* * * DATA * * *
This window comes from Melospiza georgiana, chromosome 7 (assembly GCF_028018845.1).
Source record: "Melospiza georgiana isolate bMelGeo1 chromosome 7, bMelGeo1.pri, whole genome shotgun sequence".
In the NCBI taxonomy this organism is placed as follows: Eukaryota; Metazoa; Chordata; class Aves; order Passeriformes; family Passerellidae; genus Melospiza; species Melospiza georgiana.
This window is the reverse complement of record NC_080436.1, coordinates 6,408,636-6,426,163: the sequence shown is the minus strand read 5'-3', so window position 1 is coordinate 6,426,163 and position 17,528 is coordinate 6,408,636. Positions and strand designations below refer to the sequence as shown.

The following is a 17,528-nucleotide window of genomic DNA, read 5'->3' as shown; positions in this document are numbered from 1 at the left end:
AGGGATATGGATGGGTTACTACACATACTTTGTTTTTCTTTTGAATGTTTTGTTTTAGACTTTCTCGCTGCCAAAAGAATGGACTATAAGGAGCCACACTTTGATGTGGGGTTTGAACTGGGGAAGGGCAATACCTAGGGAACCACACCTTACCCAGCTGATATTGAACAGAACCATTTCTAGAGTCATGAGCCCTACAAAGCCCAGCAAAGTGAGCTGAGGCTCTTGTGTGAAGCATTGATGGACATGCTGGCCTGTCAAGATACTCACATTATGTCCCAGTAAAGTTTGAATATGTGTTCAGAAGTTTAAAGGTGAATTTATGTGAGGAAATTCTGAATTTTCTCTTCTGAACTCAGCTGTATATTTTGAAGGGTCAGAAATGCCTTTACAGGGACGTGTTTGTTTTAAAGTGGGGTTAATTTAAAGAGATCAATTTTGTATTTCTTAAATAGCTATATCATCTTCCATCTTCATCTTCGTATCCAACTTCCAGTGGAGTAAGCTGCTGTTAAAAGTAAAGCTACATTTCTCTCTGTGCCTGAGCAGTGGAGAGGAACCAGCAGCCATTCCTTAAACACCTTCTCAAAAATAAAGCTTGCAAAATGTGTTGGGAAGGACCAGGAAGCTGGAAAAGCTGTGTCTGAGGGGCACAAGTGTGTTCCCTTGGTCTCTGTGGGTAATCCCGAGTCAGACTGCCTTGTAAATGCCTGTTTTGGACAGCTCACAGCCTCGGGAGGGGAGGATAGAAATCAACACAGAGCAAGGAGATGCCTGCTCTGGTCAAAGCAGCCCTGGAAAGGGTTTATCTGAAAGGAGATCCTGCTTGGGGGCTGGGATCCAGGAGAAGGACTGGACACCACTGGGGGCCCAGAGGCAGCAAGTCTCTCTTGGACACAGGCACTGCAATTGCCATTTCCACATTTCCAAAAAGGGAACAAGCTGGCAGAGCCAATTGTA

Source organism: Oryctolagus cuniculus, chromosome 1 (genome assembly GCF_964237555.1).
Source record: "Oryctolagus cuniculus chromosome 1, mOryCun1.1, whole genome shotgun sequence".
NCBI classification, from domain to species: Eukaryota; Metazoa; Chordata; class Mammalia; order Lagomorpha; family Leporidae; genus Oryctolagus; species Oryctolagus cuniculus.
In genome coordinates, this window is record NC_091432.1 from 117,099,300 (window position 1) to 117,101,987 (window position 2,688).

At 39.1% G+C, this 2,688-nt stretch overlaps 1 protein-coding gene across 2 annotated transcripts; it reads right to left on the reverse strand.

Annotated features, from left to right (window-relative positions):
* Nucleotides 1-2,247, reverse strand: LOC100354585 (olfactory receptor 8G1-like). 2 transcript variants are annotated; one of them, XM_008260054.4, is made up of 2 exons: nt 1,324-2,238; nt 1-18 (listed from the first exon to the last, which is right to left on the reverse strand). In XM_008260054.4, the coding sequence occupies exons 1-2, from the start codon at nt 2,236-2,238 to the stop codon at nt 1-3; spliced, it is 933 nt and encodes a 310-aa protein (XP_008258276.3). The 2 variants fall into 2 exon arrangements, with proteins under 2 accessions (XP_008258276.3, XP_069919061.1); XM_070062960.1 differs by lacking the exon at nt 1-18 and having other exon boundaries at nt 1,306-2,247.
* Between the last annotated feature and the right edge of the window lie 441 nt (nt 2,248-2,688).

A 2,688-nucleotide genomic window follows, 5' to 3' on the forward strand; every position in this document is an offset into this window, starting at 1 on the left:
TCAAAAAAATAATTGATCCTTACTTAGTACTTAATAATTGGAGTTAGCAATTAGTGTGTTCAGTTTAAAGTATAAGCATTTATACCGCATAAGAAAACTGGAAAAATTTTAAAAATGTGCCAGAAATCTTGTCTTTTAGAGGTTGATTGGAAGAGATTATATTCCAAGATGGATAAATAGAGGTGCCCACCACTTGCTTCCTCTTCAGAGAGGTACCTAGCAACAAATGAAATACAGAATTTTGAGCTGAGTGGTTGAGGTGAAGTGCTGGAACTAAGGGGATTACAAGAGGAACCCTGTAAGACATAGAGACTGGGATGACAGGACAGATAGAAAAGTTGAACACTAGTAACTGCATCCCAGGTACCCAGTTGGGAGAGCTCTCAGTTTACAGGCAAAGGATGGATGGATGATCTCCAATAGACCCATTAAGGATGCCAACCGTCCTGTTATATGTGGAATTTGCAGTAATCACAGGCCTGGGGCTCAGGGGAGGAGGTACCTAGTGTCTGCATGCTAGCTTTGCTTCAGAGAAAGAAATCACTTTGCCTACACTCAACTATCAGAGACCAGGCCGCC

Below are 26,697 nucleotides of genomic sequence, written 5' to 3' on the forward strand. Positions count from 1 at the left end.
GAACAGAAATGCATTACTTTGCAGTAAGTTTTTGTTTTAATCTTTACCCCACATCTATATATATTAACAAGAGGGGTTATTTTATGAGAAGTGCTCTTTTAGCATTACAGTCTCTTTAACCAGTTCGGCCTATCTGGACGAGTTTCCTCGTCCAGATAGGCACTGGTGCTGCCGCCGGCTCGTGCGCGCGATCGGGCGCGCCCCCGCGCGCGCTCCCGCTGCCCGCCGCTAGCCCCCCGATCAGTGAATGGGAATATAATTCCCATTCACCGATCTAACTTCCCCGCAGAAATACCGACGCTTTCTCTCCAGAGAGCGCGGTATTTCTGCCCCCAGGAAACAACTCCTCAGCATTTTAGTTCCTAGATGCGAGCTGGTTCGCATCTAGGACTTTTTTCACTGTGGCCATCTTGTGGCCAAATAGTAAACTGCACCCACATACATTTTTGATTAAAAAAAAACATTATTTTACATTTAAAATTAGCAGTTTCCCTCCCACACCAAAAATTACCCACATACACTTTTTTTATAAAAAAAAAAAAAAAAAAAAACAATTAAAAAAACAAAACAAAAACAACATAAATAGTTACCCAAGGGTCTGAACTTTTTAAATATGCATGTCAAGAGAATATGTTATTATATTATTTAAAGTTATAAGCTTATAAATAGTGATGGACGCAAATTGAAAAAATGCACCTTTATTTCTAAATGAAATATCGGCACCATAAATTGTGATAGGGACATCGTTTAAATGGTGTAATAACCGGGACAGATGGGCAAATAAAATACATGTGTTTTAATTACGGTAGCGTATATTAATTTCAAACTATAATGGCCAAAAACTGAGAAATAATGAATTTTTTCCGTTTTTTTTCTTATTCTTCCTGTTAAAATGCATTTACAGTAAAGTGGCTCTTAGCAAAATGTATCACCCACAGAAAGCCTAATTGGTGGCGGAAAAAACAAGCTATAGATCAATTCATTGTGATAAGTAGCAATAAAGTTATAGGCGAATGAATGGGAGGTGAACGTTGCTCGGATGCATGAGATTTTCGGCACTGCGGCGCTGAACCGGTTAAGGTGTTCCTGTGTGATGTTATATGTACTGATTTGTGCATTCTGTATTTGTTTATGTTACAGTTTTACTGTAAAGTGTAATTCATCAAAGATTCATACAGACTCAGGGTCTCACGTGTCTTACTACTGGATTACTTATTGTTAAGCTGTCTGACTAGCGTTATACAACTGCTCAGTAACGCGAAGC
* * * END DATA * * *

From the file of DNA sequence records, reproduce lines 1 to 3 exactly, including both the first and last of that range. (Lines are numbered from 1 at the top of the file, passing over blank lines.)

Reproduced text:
This window comes from Melospiza georgiana, chromosome 7 (assembly GCF_028018845.1).
Source record: "Melospiza georgiana isolate bMelGeo1 chromosome 7, bMelGeo1.pri, whole genome shotgun sequence".
In the NCBI taxonomy this organism is placed as follows: Eukaryota; Metazoa; Chordata; class Aves; order Passeriformes; family Passerellidae; genus Melospiza; species Melospiza georgiana.